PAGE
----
Home Announcements Lafontaine Area Shoreline Homeowners Association Addresses Tiny Twp Budget Increase
Lafontaine Area Shoreline Homeowners Association Addresses Tiny Twp Budget Increase

Lafontaine Area Shoreline Homeowners Association Addresses Tiny Twp Budget Increase


Just found out about OurMidland.ca and read your posting on the OPP and the cost increases in Tiny. The attached letter to council was submitted to the local press but only the Springwater News elected to publish it. No response from Tiny council other than a 3% tax increase. Also attached is a press release (below) about our new association.


Chuck Stradling, President
Lafontaine Area Shoreline Homeowners Association


Letter To Tiny Township Council

Date: Thursday 21st January 2016
To: Mayor and Members of Council
Subject: Township of Tiny 2016 Budget Position

My name is Chuck Stradling, a full time resident of Tiny Township and the founding President of the Lafontaine Area Shoreline Homeowners Association (LASHA). This association was recently formed to provide a unified voice for the approximately 2,000 residents living in the designated shoreline area between Trillium Lane to the south and the 18th Concession to the north. This was the only shoreline area in Tiny that was not previously served by a homeowners association. We would respectfully submit the following comments with respect to the ongoing budget discussions and would request our comments be read into the minutes at the next full meeting of Council. I would first point out that LASHA members fully supported all of the currently elected Council members and are extremely pleased with the manner in which council has managed the township throughout their first full year in office. The efforts of this Council to encourage community involvement and improve communications is certainly laudable and we all hope this will continue. I did attend the committee of the whole meeting on January 18th which was the 4th such budget discussion meeting and where we assumed a final tax rate would be established.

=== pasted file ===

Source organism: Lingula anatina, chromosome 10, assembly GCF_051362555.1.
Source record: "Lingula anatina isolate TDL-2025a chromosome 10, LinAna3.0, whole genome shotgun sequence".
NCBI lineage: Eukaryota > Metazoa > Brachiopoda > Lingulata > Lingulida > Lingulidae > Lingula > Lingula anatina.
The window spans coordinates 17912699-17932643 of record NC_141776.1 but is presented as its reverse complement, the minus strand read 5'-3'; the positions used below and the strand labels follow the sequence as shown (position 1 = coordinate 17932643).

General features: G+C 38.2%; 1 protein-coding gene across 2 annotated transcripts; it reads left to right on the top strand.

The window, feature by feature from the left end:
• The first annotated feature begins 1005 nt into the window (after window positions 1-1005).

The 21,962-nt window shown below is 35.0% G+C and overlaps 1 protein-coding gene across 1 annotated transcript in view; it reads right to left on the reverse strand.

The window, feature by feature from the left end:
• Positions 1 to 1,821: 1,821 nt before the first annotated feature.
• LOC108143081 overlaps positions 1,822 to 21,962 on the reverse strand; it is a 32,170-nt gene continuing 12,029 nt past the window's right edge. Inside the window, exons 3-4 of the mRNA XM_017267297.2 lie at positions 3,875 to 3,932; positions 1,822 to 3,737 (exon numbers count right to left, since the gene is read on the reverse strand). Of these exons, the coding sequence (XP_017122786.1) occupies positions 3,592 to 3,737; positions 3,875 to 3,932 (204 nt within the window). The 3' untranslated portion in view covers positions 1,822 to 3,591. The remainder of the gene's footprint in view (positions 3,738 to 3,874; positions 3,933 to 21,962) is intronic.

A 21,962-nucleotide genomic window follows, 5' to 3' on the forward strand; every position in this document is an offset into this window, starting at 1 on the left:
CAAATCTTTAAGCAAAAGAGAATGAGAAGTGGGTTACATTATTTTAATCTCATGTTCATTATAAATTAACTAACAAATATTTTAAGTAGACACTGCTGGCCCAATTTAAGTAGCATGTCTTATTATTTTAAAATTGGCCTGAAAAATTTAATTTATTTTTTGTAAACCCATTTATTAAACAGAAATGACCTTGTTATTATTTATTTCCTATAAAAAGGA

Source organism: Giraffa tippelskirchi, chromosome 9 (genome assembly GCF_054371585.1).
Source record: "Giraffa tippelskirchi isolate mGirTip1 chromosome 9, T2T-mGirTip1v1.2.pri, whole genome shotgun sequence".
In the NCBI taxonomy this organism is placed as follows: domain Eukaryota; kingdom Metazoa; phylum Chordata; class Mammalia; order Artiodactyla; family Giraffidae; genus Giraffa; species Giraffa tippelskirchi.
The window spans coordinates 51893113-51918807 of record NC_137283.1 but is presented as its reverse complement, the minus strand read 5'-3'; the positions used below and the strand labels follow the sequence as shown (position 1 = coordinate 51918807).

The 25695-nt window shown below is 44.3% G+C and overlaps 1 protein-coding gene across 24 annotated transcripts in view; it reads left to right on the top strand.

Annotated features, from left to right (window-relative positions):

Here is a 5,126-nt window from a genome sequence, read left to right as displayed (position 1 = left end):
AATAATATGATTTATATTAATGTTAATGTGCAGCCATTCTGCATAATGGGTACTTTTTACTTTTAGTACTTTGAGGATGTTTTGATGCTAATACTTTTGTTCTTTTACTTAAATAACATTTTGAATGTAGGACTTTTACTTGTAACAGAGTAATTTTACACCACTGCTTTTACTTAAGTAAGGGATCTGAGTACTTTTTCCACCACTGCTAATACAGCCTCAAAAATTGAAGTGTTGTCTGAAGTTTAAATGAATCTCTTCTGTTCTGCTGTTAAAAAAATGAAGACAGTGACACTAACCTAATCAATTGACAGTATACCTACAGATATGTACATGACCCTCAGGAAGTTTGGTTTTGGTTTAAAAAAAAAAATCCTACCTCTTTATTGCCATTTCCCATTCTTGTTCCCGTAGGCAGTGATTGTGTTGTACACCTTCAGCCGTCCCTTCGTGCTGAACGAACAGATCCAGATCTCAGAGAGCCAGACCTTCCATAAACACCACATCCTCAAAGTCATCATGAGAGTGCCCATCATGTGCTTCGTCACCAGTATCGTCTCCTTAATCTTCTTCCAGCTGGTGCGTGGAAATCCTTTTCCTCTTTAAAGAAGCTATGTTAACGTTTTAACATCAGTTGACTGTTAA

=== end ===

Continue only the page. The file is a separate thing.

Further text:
After a lengthy discussion on strategic plan project funding, the discussion came around to the tax increase level and how the deficit would be funded. After a number of iterations ranging from 2-4%, it was decide that 3% was a number everyone was comfortable with. The deficit would be covered by reserves and limited to capital expenditures. I did review all of the lengthy budget documents distributed and believe that staff does an extraordinary job managing revenues/expenses and the reporting thereof.

We certainly do not believe it is the responsibility of the public to scrutinize such report details, since that is the job of council. As taxpayers our interests lie in the decision making process and put forward the following observations and comments. The first comment is regarding the cost of living increase. The cost of living increase for most Ontario pensioners in 2016 is 1.3% based on Ontario Teachers and Ontario Pension Board figures. With salaries & wages for council & staff totalling over $5.2 M., it is the largest line item in the Township budget. We are somewhat confused as to why the cost of living increase applied to salary & wages for Council and staff in 2016 should be greater than that of pensioners. Discussion also took place regarding the lease or purchase of heavy equipment.

As noted by the Treasurer, the decision to capitalize these purchases would not only save considerably to ongoing costs, but it would eliminate almost $148 K. from the operating budget. Policing costs are certainly a big hit to the budget and realize we are probably tied into another long term contract. As I understand it, there is a $1.1 Million increase in policing costs that is being phased in over 3 years starting January 1st 2015 at a rate of 40%, 40% and 20%. Again, policing costs are not something you have control over since there is currently no competition or bargaining position with the OPP.

Perhaps, rather than looking at ways to eliminate the Midland police, we should join with our neighbours to create a unified North Simcoe Municipal Police force that is more cost effective, receptive and reactive to our community needs.

Lafontaine Area Shoreline Homeowners Association One of the items that should be considered is the potential for cooperation between neighbouring municipalities. Perhaps, rather than looking at ways to eliminate the Midland police, we should join with our neighbours to create a unified North Simcoe Municipal Police force that is more cost effective, receptive and reactive to our community needs. This obviously cannot be accomplished based on current contractual obligations, but it is certainly an area that needs to be addressed prior to the signing of any future contracts with the OPP.